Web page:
A model walked down the runway during Paris Fashion Week in September with an Issey Miyake clutch bag that changed colour from white to black, then to grayish gradations as it responded to the model’s movements. The gradual colour change was generated by “electronic paper,” a high-tech display device used as one of the materials in the bag.
Issey Miyake jointly developed the product with Fashion Entertainments, a project of Sony Corp. The e-paper device changes colour by using the team’s original technology to apply different voltages to the corners of the e-paper.
“We proposed it as fabric you could have fun with, not paper,” said Makoto Akagi, a Sony employee.
This is just one of several fashion items to debut recently featuring advanced digital technologies. The products stem from flexible, entertaining ideas, such as changing appearance based on the user’s movements and improving the convenience and comfort of daily life.
In September, a company called no new folk studio Inc. released Orphe sneakers, which the maker calls “smart footwear.” The shoes emit light in various colours in response to the user’s movements.
The translucent soles have 100 built-in light-emitting diodes. Sensors contained in the footwear’s front section change colours and have different light-flashing patterns. The colour combinations can be designed by using a dedicated app for smartphones. Sounds can be played based on movement.
The product was one of this year’s Good Design Award recipients.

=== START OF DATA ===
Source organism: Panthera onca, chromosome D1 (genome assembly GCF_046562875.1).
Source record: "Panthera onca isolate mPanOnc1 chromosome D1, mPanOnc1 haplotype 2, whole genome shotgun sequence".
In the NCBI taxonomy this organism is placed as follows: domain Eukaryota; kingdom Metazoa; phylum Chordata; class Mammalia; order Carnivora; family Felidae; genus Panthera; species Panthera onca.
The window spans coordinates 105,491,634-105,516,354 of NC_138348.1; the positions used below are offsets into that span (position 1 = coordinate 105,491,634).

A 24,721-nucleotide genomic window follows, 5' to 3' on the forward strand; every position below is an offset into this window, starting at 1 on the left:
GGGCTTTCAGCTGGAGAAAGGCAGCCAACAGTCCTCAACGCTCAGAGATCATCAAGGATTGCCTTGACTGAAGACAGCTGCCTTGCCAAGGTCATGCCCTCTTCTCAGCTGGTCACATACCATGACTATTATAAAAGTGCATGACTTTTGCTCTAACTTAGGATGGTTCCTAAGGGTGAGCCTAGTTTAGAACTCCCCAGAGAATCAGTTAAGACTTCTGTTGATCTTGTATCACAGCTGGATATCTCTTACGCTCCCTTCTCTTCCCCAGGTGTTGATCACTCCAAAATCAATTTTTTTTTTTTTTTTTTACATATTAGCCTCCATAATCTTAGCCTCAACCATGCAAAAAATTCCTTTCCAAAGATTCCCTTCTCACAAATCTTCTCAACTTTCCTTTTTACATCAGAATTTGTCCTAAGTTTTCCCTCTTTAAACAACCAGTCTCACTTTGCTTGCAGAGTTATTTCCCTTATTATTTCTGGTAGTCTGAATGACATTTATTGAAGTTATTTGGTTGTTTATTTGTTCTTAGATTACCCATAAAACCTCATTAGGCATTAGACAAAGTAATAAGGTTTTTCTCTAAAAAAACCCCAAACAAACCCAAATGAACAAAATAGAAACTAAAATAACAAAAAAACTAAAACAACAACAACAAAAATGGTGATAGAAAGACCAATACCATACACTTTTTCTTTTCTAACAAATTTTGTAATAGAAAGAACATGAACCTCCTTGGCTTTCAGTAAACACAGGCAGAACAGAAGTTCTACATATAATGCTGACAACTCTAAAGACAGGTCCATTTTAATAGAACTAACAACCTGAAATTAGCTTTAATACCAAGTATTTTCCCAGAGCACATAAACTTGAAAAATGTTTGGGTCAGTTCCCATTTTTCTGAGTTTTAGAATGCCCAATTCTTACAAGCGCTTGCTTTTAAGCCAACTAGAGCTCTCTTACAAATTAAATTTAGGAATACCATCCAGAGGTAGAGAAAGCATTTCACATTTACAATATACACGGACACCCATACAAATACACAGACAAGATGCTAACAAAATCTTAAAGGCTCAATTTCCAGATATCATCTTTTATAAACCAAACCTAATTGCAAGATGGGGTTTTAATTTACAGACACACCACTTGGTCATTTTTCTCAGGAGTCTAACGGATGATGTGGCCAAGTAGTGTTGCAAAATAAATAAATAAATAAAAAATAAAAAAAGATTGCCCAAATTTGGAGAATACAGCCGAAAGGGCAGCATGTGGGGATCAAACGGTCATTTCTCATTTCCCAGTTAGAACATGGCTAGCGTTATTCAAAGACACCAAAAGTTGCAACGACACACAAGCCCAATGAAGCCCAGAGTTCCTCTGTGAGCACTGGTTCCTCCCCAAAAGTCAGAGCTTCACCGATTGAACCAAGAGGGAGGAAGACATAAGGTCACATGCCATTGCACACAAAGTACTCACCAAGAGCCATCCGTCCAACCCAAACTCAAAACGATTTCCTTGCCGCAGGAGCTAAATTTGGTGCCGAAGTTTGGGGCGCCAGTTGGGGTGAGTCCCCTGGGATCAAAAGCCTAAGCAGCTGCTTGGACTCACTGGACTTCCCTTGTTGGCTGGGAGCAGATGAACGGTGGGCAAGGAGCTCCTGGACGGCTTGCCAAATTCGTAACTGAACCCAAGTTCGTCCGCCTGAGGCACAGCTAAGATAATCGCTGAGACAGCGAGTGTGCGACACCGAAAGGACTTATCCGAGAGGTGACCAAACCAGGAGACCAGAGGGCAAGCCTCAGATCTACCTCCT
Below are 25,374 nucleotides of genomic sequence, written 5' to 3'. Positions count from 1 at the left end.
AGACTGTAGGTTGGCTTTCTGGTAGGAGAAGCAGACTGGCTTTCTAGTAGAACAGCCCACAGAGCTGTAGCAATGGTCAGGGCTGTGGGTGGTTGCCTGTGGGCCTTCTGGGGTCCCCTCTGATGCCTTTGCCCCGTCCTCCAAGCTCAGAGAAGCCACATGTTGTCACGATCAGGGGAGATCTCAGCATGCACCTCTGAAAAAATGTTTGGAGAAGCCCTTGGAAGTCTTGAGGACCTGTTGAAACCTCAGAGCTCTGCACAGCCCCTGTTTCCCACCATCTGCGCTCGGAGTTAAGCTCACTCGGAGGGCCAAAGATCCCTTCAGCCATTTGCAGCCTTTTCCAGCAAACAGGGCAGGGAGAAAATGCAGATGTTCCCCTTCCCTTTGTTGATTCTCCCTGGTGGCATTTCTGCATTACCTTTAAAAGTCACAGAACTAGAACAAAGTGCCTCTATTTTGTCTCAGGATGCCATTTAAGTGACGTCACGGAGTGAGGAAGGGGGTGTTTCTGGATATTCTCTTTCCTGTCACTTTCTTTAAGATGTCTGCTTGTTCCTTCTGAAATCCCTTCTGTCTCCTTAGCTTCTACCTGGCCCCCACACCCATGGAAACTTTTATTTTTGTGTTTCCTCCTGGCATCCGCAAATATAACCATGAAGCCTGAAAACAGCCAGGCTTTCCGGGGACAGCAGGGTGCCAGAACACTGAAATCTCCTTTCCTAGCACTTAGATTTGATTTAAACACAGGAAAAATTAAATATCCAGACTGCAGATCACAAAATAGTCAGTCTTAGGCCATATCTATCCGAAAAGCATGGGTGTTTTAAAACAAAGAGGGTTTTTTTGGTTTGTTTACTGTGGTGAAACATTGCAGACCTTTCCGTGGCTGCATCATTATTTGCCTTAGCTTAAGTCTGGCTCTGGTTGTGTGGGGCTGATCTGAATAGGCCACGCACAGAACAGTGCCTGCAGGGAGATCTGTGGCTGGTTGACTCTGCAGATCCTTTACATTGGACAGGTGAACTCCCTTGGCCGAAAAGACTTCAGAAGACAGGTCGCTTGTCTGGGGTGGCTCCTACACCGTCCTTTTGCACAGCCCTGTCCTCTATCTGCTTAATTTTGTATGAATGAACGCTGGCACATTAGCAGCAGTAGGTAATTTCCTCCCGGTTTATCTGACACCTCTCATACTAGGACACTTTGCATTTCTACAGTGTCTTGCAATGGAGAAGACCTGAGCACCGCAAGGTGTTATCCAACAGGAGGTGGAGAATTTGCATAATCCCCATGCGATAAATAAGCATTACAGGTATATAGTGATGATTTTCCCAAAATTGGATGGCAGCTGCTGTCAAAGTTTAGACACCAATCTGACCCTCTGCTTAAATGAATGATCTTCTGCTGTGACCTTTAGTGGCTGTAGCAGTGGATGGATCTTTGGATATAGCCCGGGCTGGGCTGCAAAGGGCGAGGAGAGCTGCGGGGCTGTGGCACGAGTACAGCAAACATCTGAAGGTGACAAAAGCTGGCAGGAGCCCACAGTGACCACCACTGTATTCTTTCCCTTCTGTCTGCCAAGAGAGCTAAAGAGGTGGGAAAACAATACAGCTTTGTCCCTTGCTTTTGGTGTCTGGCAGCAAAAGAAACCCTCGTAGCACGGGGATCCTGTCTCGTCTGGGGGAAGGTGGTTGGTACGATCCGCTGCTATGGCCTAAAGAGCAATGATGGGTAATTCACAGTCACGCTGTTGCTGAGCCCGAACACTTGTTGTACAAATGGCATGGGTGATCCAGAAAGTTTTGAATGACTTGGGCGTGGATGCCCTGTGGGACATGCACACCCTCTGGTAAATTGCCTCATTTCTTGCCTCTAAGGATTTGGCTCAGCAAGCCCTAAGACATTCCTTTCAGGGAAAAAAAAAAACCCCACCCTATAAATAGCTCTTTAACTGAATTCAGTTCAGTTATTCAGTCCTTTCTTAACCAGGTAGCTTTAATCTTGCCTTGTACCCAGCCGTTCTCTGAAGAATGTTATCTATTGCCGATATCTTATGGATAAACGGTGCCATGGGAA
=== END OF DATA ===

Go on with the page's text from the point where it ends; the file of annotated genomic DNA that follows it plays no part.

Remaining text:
“We made the shoes as a tool of artistic expression that can make our lives more coloruful and delightful,” said Yuya Kikukawa, chief executive officer of the company.
Minotaur sells dress jackets and zip-up sports jackets under its I/O Collection brand that have built-in heating devices, which can be controlled by a smartphone. The clothes are warmed up in only 30 seconds to 60 seconds after the system is activated. Users can choose four different temperature levels.
The colour of an icon attached to the chest changes to red, green and a few other colours in accordance with the temperature change.
Google Inc. and Levi Strauss & Co. are also jointly developing “smart wear” that can remotely control a smartphone or other device when the user touches the clothing.
There are several problems to solve about these new additions to the market, such as the battery’s size and life, said Hiroaki Mizutani of DiFa, a website providing information on digital technologies and fashion products.
“But there are high expectations for the new market formed by such products, as the fashion industry is facing sluggish consumption. The market will continue growing,” Mizutani said.
In the near future, fashion items may even be evaluated based on their performance and functions – just like home electrical appliances – as people wear such items on a daily basis.